The Old Chieftain's New Image: Shaping the Public Memory of Sir John A. Macdonald in Ontario and Quebec, 1891-1967
Pelletier, Yves Y.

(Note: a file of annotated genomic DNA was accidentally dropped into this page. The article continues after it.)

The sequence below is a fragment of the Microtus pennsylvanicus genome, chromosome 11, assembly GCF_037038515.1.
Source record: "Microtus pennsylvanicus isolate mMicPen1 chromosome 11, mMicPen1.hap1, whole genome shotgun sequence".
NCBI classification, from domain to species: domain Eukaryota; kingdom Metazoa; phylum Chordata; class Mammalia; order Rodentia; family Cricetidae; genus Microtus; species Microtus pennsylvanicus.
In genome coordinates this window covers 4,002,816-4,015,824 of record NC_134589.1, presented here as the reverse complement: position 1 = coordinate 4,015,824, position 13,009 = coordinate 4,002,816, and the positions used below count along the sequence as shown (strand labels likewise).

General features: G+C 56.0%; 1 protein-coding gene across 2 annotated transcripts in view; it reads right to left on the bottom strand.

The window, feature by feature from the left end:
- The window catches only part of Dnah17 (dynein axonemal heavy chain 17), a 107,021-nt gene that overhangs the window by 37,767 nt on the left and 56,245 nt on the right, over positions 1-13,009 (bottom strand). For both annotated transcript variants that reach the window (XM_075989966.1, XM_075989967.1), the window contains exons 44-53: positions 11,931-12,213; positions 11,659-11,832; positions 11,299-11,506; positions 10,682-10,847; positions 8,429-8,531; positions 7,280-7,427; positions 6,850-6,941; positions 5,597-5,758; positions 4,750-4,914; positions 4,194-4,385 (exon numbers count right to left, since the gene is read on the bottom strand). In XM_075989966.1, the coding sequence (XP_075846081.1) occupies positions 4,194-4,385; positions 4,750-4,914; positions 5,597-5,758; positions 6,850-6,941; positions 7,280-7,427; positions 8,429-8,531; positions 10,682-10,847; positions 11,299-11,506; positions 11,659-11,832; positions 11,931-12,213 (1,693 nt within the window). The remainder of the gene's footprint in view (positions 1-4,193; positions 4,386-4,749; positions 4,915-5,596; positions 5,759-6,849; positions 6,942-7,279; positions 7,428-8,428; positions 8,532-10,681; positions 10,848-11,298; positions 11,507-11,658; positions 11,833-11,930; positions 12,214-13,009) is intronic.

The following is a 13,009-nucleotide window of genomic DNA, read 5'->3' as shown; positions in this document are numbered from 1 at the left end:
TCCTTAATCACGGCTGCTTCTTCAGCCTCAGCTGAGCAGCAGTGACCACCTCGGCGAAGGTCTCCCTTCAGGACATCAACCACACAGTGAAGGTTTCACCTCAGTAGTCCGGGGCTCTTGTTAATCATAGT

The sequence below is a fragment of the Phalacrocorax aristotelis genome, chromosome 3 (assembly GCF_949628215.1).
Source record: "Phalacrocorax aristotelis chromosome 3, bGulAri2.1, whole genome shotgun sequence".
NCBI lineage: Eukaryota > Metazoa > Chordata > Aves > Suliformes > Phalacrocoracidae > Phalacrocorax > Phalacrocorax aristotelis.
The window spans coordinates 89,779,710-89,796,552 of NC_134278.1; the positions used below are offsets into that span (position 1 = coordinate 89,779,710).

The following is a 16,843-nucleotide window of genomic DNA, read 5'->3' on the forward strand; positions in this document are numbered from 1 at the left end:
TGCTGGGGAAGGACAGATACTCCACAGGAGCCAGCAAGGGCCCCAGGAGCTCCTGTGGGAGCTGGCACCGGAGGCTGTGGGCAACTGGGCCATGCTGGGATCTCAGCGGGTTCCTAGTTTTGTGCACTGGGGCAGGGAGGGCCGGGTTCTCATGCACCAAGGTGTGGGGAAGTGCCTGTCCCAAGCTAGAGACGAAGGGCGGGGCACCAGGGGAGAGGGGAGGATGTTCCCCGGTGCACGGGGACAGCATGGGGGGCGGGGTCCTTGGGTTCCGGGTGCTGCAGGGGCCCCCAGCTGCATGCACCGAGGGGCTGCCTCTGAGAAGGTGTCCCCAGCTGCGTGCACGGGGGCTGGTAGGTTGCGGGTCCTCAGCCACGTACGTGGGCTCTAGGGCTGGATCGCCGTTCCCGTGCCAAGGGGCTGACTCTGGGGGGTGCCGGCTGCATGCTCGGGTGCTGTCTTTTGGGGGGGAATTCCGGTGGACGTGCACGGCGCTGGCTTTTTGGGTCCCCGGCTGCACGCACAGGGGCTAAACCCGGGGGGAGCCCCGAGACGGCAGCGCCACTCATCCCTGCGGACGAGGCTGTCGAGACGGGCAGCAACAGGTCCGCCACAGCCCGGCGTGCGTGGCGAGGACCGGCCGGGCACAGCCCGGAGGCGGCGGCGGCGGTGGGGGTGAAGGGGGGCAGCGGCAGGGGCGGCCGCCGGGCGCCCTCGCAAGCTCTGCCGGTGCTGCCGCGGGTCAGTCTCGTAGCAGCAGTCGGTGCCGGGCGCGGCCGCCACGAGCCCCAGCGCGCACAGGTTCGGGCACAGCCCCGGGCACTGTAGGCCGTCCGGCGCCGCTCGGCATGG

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Sir John A. Macdonald has been a political figure frequently referenced in Canadian history. Yet no study has explored the evolution of his public memory. This study provides a focused examination of the attempts by Canada’s federal political parties to shape Macdonald’s public memory. The period of study began immediately following the death of Sir John A. Macdonald on June 6, 1891 and continued until the Centennial Celebrations of Confederation in 1967. The study first aims to identify and analyze events and activities organized or supported by Canada’s federal political class which allowed them opportunities to shape Macdonald’s public memory. The study then explores through the lens of official memory their motivation to engage in his commemoration and to shape his memory in specific ways. The objective of this study is to answer two specific research questions. The first asked if Canada’ federal political leaders were interested and successful in shaping Macdonald’s public memory during the period of study to allow the emergence of a seemingly national hegemonic figure acceptable to both political parties. The second asked if the federal political parties’ attempts to depict Macdonald as a unifying national symbol were picked up in the media in Ontario and Quebec and in both official languages, thereby reinforcing his hegemonic status for the federal political class. The study argues that Macdonald became on a single occasion a seemingly national hegemonic figure acceptable to both political parties and to the media in both official language communities in Ontario and Quebec.